Today sees the launch of the Money and Mental Health Policy Institute’s new report – Money on your Mind – revealing the relationship between financial difficulties and mental health problems.
Money and Mental Health has had a busy first few months since it was launched by MoneySavingExpert.com’s Martin Lewis, and its director Polly Mackenzie and her team have put together an excellent first report that throws a welcome spotlight on this crucial issue.
Nearly five and half thousand people took part in their survey, which we were pleased to help spread the word about earlier in the year. Some of the findings released today are particularly stark.
Nearly three quarters of those surveyed (72%) said their mental health problems have made their financial situation worse (and not just due to having less money to spend as a result). More than nine in 10 said they spend more when they are unwell, and that they find it harder to make financial decisions. Most troublingly, 59 percent said they have taken out a loan they wouldn’t otherwise have taken.
On the frontline of debt advice, we know that debt and mental health problems are often inextricably linked. At the Trust this is an area we have long been involved in, including through our training for creditors on mental health and other areas of vulnerability and 12-step guidance for firms. From our own surveys with National Debtline in 2015 we know that 11% of clients got into debt as a result of their mental health problems, and 82% of clients who took steps to deal with their debts said that it had a positive effect on their emotional or mental wellbeing.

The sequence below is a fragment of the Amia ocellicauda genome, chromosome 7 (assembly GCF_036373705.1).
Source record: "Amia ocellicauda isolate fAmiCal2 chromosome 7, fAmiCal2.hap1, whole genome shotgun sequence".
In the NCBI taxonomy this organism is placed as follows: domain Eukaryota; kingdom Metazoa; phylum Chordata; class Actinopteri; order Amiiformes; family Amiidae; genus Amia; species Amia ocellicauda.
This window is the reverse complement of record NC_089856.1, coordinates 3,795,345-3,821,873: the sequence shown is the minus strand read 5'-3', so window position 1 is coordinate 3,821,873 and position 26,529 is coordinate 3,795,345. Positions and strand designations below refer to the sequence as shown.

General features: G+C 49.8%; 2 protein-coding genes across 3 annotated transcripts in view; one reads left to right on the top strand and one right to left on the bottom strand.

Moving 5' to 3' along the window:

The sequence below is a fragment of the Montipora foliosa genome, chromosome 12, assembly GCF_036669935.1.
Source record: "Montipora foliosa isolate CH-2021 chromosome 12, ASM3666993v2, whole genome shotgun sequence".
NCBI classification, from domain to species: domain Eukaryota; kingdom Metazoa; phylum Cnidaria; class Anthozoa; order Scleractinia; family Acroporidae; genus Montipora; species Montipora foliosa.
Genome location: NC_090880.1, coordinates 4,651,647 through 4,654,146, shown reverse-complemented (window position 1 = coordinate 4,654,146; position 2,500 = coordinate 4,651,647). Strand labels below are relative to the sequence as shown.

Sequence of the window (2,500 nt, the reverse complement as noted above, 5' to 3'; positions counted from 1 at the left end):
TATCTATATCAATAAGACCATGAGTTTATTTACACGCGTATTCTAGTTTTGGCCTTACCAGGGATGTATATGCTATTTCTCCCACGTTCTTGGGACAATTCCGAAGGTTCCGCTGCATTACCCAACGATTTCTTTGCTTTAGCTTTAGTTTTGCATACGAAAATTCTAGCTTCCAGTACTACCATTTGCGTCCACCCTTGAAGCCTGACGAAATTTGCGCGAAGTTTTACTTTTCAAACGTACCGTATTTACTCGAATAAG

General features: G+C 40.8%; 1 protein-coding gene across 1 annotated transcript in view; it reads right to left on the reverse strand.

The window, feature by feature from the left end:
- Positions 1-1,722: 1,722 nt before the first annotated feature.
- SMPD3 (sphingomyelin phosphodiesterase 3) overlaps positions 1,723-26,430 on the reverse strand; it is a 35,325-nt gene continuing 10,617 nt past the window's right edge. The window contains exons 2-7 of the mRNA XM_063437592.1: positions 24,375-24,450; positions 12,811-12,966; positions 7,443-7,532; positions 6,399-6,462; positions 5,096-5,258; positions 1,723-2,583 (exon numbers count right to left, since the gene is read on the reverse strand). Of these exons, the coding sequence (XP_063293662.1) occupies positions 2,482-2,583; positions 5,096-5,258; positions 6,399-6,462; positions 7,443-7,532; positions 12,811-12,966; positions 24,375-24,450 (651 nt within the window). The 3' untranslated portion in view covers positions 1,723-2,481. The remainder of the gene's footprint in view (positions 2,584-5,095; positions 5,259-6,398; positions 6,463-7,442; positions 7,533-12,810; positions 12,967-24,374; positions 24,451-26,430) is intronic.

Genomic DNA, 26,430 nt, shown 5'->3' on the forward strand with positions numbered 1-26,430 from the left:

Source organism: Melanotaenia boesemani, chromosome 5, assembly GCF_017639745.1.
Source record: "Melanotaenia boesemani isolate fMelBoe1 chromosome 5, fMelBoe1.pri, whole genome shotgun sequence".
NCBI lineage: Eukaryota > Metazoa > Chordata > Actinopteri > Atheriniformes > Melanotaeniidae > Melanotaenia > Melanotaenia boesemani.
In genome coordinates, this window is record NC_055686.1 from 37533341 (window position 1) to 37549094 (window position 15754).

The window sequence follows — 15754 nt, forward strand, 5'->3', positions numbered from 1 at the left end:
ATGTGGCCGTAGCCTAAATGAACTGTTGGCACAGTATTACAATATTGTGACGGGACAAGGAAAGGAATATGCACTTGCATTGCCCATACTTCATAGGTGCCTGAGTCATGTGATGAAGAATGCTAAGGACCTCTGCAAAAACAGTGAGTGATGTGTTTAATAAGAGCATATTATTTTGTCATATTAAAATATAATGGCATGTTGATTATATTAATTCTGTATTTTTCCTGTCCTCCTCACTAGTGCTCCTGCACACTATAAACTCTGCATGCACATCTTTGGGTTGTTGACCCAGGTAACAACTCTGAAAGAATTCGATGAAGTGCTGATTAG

This month we have also launched a guide for advice agencies, written by Chris Fitch and Colin Trend and backed by a wide range of advice organisations, on how they can ensure the best outcomes for customers in vulnerable situations. You can read more about the steps that advice agencies should consider in Colin’s recent blog post.
Money and Mental Health’s new research is certainly timely. The issue of vulnerability has never been higher on the agenda, in the wake of the FCA’s Occasional Paper and the work of the British Bankers’ Association’s Vulnerability Taskforce, which I was pleased to chair.
What this research gives us will prove invaluable as organisations respond to the challenges laid out in the Taskforce’s final report. Creditors of all descriptions – across all sectors, including public sector organisations – need to continue to shape and improve the help available for people in financial difficulty, particularly in situations where mental health is a factor.
On a wider note, I would like to congratulation Martin, Polly and the team at Money and Mental Health for everything they have done in launching this initiative. The new institute is a welcome addition to the sector, and here at the Trust we are looking forward to working with them in the months and years ahead.